The Internet offers a means of delivering therapies to people in their homes to help them manage chronic pain and a new Cochrane review has explored the evidence on how well these work. Current evidence suggests that psychological treatments delivered in this way may help adults with non-headache pain, reducing pain, disability, depression and anxiety, but more research is needed before we can be confident about these results.
Using the Internet to deliver therapies has obvious benefits, including its reach free from geographical constraints, convenience and low costs. People living with chronic pain, lasting longer than three months, are in it for the long haul and should be able to access support to help them manage their condition away from expert healthcare centres. A new review from the Cochrane Pain, Palliative and Supportive Care Group has just been published, which explored whether pain management therapies can be successfully delivered via the Internet to reduce pain and disabilty and improve anxiety and depression in adults with non-cancer chronic pain. The reviewers were also interested in whether people liked the programmes and whether they improved their quality of life. They found 15 randomized controlled trials (RCTs) with just over 2000 adults and compared those having internet-delivered therapies with those on waiting lists.
The researchers found:
- People with headache conditions had less pain and disability after treatment; it wasn't clear if they were less depressed or anxious
- People with non-headache conditions had less pain, disability, depression and anxiety after treatment and the positive effects on disability were maintained at follow-up
- It's not known whether the therapies improve quality of life in people with headache pain; three RCTs reported on this for people with non-headache pain and did not find an improvement
- No studies reported on adverse effects of treatment
Overall, the studies were judged to be at low risk of bias, but the results come from a small number of trials. Only two RCTs were included in the analysis of pain and disability in people with headache conditions and there's just not enough evidence to be able to draw conclusions about the treatment for this patient group with any confidence. We don't know whether people liked the treatments. There were other weaknesses we should consider too, as one of the review authors, Dr Emma Fisher from the University of Bath's Centre for Pain Research, explains below. I asked her to talk about their findings:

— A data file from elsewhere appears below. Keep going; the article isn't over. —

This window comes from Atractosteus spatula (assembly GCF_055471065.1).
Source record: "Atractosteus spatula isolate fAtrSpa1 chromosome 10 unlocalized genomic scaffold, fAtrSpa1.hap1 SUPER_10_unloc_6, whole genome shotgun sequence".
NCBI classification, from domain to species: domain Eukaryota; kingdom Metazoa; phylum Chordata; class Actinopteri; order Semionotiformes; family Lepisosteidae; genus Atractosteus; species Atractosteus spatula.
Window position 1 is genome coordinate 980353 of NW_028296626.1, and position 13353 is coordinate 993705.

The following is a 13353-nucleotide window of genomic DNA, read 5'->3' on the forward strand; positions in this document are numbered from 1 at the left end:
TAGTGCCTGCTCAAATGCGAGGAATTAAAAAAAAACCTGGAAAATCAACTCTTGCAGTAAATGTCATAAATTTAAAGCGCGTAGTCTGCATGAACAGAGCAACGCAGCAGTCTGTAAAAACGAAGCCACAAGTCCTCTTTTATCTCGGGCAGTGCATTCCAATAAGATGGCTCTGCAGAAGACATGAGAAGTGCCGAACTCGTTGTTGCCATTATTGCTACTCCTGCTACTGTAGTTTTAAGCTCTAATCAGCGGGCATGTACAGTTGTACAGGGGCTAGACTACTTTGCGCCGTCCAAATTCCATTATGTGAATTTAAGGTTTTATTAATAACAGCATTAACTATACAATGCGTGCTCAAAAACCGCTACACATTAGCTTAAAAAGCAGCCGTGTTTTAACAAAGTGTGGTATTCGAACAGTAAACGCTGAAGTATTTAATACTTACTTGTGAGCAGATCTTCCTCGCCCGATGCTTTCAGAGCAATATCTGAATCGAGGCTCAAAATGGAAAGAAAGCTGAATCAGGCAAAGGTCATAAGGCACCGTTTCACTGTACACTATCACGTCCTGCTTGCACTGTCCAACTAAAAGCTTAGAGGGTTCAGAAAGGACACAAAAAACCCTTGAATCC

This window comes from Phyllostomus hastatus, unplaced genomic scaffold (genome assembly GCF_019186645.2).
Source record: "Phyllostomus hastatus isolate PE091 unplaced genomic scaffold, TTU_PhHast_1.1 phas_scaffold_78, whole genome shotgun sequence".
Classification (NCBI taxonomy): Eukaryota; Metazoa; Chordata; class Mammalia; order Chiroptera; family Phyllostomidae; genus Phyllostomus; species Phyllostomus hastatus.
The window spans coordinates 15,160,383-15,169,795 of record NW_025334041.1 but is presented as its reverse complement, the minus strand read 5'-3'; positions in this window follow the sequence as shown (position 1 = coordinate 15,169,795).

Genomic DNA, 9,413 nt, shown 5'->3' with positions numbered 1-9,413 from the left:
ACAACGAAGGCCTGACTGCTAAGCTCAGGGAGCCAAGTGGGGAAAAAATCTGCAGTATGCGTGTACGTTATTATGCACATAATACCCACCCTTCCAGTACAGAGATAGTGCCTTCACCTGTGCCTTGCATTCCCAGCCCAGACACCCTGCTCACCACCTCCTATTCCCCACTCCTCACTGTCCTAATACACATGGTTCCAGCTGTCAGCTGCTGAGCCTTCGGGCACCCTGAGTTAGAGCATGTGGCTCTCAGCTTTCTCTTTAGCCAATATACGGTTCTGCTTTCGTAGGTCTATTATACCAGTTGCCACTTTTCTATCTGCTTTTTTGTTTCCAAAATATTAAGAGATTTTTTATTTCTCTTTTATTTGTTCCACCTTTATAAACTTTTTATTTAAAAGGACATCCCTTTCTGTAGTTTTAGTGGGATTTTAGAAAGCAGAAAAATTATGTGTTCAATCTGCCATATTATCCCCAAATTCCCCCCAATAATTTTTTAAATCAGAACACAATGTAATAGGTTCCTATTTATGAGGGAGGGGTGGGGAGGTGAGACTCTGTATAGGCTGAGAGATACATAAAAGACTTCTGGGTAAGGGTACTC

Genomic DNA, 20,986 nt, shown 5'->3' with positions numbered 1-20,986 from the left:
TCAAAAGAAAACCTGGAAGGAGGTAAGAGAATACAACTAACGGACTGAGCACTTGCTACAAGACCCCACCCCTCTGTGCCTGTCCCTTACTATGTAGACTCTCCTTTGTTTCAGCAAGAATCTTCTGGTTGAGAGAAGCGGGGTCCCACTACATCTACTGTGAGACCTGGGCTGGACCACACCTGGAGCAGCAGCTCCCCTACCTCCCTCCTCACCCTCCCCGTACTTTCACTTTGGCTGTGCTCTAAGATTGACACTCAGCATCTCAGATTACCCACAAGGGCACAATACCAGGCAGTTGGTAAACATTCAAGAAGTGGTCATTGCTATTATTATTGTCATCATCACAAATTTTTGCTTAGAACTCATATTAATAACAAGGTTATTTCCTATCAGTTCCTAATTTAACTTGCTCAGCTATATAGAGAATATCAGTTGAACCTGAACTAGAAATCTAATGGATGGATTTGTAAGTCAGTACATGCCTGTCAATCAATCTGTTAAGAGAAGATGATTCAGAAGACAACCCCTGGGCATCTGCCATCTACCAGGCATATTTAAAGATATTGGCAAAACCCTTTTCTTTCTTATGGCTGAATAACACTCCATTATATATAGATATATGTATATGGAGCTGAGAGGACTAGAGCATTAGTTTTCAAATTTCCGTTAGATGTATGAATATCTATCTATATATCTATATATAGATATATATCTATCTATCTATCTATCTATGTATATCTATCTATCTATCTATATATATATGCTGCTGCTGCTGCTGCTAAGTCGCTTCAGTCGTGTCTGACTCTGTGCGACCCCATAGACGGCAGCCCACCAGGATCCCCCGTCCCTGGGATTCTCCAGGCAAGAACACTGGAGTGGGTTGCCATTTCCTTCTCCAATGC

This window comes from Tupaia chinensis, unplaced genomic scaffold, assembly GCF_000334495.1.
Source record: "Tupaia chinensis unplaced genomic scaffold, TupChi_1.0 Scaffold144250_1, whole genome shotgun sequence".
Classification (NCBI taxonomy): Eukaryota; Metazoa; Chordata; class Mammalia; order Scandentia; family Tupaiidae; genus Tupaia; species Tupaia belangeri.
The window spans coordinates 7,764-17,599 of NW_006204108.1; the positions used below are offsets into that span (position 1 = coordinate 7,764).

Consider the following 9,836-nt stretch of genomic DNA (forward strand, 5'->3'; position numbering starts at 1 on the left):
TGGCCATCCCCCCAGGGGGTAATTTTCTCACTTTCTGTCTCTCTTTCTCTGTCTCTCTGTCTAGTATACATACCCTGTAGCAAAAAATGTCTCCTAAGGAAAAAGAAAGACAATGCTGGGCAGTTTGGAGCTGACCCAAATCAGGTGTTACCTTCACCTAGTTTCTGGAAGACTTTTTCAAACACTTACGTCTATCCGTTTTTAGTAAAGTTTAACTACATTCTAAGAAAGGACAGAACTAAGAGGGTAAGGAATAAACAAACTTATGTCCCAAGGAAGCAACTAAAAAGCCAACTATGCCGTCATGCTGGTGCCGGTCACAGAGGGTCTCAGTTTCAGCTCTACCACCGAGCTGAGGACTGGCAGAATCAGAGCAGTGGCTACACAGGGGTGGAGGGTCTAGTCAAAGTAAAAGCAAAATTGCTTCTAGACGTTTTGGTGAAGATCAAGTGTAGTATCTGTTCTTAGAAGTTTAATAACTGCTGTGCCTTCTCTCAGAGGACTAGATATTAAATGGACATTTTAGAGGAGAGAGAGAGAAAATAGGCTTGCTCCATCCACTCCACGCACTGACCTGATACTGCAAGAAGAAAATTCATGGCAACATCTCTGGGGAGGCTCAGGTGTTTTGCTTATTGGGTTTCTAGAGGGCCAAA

"We really enjoyed reading the trials and seeing the innovative ways that psychological treatments can be delivered via the Internet. Technology is becoming increasingly important and dominates much of how we retrieve information and communicate. However, only a small number of trials were included in this review so we are cautious of our findings. Further, of the 15 included trials, four of them were carried out by the same author group. Another issue that stuck out for me in particular was the recruitment methods used which I believe may have had an impact on the results. Many of the trials asked participants to self-select (i.e. they were recruited via adverts or in the community, rather than being recruited through a clinic or hospital).
Despite these limitations, I think the review delivers an important message – evidence to date shows that psychological treatments can be beneficial and reduce pain and disability post-treatment for adults with chronic pain, and in adults with non-headache pain it has a beneficial effect for anxiety and depression. We need more trials (from varied author groups) to raise our confidence in the estimate of outcomes. The benefits of receiving therapy via the internet is clear; it can reach more people, in more places, and is flexible. However, this is likely to be beneficial for certain populations and more research is needed to determine which group of chronic pain adults would benefit most."
This review complements an earlier one on psychological therapies for adults with chronic, non-headache pain delivered in other ways. This review found that, compared with no treatment, cognitive behavioural therapy (CBT) resulted in some small improvements, more for disability, mood and catastrophic thinking than for pain, with some lasting effects six months later. The evidence for behaviour therapy is weaker and more sparse; it showed few and only short-lived benefits. It's not known which type of treatment might be best for which person.
There is growing support for the effectiveness of psychological therapies, and particularly CBT, for the management of chronic pain and its delivery via the Internet shows promise. Clearly there is more work to be done to increase our understanding of the usefulness of these therapies and means of delivery. The above review (Williams 2012) includes a thoughtful discussion of the challenges for the research community in this area.
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More information: Eccleston C, Fisher E, Craig L, Duggan GB, Rosser BA, Keogh E. "Psychological therapies (Internet-delivered) for the management of chronic pain in adults." Cochrane Database of Systematic Reviews 2014, Issue 2. Art. No.: CD010152. DOI: 10.1002/14651858.CD010152.pub2.
Williams ACDC, Eccleston C, Morley S. "Psychological therapies for the management of chronic pain (excluding headache) in adults." Cochrane Database of Systematic Reviews 2012, Issue 11. Art. No.: CD007407. DOI: 10.1002/14651858.CD007407.pub3.